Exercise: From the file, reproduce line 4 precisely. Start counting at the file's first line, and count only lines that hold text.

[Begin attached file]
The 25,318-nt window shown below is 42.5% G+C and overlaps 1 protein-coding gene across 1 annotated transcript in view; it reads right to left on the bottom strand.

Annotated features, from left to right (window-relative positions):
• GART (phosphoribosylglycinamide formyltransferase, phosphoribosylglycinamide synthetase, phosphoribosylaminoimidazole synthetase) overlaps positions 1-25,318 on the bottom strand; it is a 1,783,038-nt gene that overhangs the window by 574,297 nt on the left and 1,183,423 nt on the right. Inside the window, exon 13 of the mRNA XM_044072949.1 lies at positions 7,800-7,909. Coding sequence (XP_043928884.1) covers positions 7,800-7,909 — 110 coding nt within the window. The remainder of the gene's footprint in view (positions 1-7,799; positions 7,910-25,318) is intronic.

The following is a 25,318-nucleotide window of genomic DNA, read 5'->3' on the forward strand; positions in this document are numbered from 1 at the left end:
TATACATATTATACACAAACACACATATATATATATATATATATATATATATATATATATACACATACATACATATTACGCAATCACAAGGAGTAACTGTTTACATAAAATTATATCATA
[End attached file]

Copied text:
The following is a 25,318-nucleotide window of genomic DNA, read 5'->3' on the forward strand; positions in this document are numbered from 1 at the left end: